ARSAN Key CommitmentsExploring alternatives
ARSAN is committed to exploring and building examples of new, sustainable alternatives that have the potential to contribute to the future wellbeing of our society. Being committed to alternatives means doing things differently from what is done now. The intent is to provide new perspectives and options for how things can be done in these changing and challenging times.
Education by demonstration
ARSAN’s has a fundamental commitment to education by creating examples of possible alternatives. This approach applies to everything we do: the food we promote, our projects, the organization’s structure and how we refer to our partners and supporters. This presents a challenge because providing practical examples requires a great and complex effort. At ARSAN we believe that such an effort, even on a small and imperfect scale, may have a highly educational value for many.
Principles of sustainability
ARSAN believes in the true, broad and deep meaning of sustainability. Sustainability is the capacity to endure. For that, we must find ways of living within the limits of Earth’s ecosystems today and for generations to come. Food is central to sustainability. How it is produced and what we eat has very strong links with the natural environment, use of energy and other natural resources, climate change, water availability, rural economic sustainability and most importantly, our health.
Within the food system, sustainable food processing alternatives are equally important to farming alternatives but very seldom addressed. To understand what makes food processing sustainable we look for guidance in methods used in the pre-industrial times. For food to be sustainable, it must be locally produced. Since Canada is a young country with no preindustrial food history, ARSAN explores food traditions from countries with similar climatic and cultural zones and that is Europe and particularly its central, eastern and northern parts.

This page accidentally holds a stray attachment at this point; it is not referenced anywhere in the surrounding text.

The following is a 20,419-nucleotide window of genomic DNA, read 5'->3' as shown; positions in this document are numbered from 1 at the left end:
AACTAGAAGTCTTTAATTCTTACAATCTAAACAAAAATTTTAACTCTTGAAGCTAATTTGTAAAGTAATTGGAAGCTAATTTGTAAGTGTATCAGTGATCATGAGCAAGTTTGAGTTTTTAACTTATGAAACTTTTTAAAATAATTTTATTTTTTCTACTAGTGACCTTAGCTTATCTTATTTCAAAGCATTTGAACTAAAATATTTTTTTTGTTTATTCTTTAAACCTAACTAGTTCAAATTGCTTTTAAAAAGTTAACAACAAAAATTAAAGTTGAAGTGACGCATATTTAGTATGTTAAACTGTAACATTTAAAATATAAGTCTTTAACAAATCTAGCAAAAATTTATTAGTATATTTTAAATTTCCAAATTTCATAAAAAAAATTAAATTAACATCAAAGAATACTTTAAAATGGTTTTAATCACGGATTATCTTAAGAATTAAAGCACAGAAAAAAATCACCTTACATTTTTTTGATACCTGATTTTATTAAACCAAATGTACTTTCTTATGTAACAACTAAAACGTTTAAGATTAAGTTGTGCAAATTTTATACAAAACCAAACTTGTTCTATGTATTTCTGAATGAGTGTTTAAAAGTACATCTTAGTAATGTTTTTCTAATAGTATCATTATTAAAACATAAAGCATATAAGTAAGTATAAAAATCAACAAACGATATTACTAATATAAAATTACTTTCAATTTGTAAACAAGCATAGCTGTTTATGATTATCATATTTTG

To understand the challenge of sustainability we need to learn and promote a different, wholistic (systemic) way of thinking and perceiving the world. Holistic farming and permaculture are examples known to many, particularly those interested in exploring sustainability and alternative agriculture. At ARSAN, we take this wholistic approach beyond farming and extend it to all other parts of our collective lives such as organizations, the food system, human health or any project that we are undertaking. All these represent different but interconnected systems when at the same time are also parts of the common wholistic concept of a new, sustainable way of life.
Building urban - rural connections
Development of a new, sustainable local food system must involve both urban and rural representations. Given that most food production occurs in the rural areas and that the majority of the population lives in cities, one cannot succeed without the other. In addition, urban communities offer capabilities and resources that may not be readily available in rural communities. However, there is a cultural gap between these two parts of our society; they may not understand or connect well one with another. To help bridge this gap ARSAN actively seeks involvement of both rural and particularly urban people in all aspects of our organizational activities. All projects, while primarily located in rural areas, are clearly focused on potential gains for urban people. ARSAN’s projects can only succeed by attracting their involvement, but this, in turn, will also be beneficial to rural participants and will support rural development.
-excerpt from the ARSAN website -http://arsan.ca/about-us/beginnings.html